IMDb > The Last Picture Show (1971)
The Last Picture Show
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The Last Picture Show (1971) More at IMDbPro »

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The Last Picture Show -- HV Trailer
The Last Picture Show -- The coming of age of a youth named Sonny in a small Texas town in the 1950s.

Overview

User Rating:
8.1/10   26,218 votes »
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Director:
Writers:
Larry McMurtry (screenplay) and
Peter Bogdanovich (screenplay) ...
(more)
Contact:
View company contact information for The Last Picture Show on IMDbPro.
Release Date:
22 October 1971 (USA) See more »
Genre:
Tagline:
Anarene, Texas, 1951. Nothing much has changed... See more »
Plot:
A group of 1950s high schoolers come of age in a bleak, isolated, atrophied West Texas town that is slowly dying, both economically and culturally. Full summary » | Full synopsis »
Awards:
Won 2 Oscars. Another 18 wins & 16 nominations See more »
User Reviews:
An American classic See more (156 total) »

Cast

  (in credits order) (verified as complete)

Timothy Bottoms ... Sonny Crawford

Jeff Bridges ... Duane Jackson

Cybill Shepherd ... Jacy Farrow

Ben Johnson ... Sam the Lion

Cloris Leachman ... Ruth Popper

Ellen Burstyn ... Lois Farrow

Eileen Brennan ... Genevieve

Clu Gulager ... Abilene

Sam Bottoms ... Billy

Sharon Ullrick ... Charlene Duggs (as Sharon Taggart)

Randy Quaid ... Lester Marlow
Joe Heathcock ... The Sheriff
Bill Thurman ... Coach Popper
Barc Doyle ... Joe Bob Blanton
Jessie Lee Fulton ... Miss Mosey
Gary Brockette ... Bobby Sheen
Helena Humann ... Jimmie Sue

Loyd Catlett ... Leroy
Robert Glenn ... Gene Farrow

John Hillerman ... Teacher
Janice E. O'Malley ... Mrs. Clarg (as Janice O'Malley)
Floyd Mahaney ... Oklahoma Patrolman
Kimberly Hyde ... Annie-Annie Martin

Noble Willingham ... Chester
Marjorie Jay ... Winnie Snips
Joye Hash ... Mrs. Jackson
Pamela Keller ... Jackie Lee French
Gordon Hurst ... Monroe
Mike Hosford ... Johnny
Faye Jordan ... Nurse
Charles Seybert ... Andy Fanner
Grover Lewis ... Mr. Crawford
Rebecca Ulrick ... Marlene
Merrill Shepherd ... Agnes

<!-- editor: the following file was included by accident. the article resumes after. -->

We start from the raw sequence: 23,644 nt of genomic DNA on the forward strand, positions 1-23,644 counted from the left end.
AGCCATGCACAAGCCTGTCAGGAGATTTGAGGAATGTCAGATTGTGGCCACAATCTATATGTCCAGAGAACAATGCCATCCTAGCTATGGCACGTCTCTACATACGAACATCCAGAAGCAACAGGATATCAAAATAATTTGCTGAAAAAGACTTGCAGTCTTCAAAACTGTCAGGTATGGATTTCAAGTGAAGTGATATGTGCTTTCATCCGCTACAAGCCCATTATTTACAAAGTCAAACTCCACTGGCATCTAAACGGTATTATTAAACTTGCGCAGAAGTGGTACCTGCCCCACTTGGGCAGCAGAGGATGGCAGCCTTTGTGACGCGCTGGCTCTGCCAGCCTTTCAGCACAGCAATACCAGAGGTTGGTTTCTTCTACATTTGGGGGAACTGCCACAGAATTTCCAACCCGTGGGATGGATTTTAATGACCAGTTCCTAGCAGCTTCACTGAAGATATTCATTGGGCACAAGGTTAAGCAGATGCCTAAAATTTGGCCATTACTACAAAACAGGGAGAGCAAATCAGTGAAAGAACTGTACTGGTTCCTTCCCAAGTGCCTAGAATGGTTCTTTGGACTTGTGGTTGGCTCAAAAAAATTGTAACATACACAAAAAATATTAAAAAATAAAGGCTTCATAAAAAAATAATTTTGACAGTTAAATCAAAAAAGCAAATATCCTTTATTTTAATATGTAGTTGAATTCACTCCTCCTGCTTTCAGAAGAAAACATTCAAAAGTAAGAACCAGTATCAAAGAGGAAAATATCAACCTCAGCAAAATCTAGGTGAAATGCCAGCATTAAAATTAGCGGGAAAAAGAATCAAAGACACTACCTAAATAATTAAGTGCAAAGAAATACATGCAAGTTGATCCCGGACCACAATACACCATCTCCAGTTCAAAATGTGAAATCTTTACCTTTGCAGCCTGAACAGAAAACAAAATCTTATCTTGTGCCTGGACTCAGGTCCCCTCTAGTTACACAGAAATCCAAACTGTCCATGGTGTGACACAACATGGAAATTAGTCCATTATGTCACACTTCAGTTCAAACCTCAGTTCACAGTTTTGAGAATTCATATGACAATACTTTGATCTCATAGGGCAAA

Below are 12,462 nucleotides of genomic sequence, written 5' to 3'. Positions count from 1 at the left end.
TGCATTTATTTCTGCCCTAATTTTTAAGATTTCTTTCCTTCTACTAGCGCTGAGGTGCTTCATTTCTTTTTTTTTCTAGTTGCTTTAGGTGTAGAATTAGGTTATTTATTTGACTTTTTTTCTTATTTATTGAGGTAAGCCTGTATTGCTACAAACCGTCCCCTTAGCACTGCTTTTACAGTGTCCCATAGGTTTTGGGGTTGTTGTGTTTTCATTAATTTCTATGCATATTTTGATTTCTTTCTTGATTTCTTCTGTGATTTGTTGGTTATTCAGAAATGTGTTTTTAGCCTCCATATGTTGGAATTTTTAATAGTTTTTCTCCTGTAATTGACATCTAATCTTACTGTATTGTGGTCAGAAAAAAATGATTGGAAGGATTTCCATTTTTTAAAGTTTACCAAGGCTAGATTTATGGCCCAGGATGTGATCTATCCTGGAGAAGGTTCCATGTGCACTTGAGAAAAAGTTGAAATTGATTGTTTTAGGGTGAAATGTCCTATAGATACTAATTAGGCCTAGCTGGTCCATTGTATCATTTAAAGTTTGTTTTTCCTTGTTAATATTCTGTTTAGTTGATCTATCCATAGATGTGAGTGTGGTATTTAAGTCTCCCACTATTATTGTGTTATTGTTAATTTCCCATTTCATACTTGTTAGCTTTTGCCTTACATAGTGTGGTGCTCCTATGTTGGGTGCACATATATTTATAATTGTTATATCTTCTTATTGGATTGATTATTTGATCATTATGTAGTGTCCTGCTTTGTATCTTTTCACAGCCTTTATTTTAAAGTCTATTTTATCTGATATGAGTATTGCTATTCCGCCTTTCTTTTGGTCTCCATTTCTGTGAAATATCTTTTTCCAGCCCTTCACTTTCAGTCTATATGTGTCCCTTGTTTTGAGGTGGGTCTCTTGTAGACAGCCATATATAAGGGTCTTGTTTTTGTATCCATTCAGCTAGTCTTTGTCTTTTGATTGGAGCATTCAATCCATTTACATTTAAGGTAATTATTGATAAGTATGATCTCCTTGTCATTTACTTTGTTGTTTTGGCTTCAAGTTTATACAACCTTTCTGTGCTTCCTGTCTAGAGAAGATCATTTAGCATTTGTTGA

Buddy Wood ... Bud
Kenny Wood ... Ken
Leon Brown ... Cowboy in Cafe
Bobby McGriff ... Truck Driver
Jack Mueller ... Oil Pumper
Robert Arnold ... Brother Blanton

Frank Marshall ... Tommy Logan
Tom Martin ... Larry
Otis Elmore ... 1st Mechanic
Charles Salmon ... Roughneck Driver
George Gaulden ... Cowboy
Will Morris Hannis ... Gas Station Man
The Leon Miller Band ... Themselves
rest of cast listed alphabetically:

Antonia Bogdanovich ... Singer (uncredited)

Peter Bogdanovich ... DJ (voice) (uncredited)
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Directed by
Peter Bogdanovich 
 
Writing credits
Larry McMurtry (screenplay) and
Peter Bogdanovich (screenplay)

Larry McMurtry (novel)

Produced by
Stephen J. Friedman .... producer
Bert Schneider .... executive producer
Harold Schneider .... associate producer
Bob Rafelson .... producer (uncredited)
 
Original Music by
Bob Wills and His Texas Playboys (archive footage)
Phil Harris (archive footage)
Johnny Standley (archive footage)
Hank Thompson (archive footage)
 
Cinematography by
Robert Surtees (director of photography)
 
Film Editing by
Donn Cambern 
Peter Bogdanovich (uncredited)
 
Casting by
Ross Brown 
 
Production Design by
Polly Platt 
 
Art Direction by
Walter Scott Herndon 
 
Costume Design by
Polly Platt (uncredited)
 
Production Management
Don Guest .... unit production manager
 
Second Unit Director or Assistant Director
William A. Morrison .... second assistant director (as William Morrison)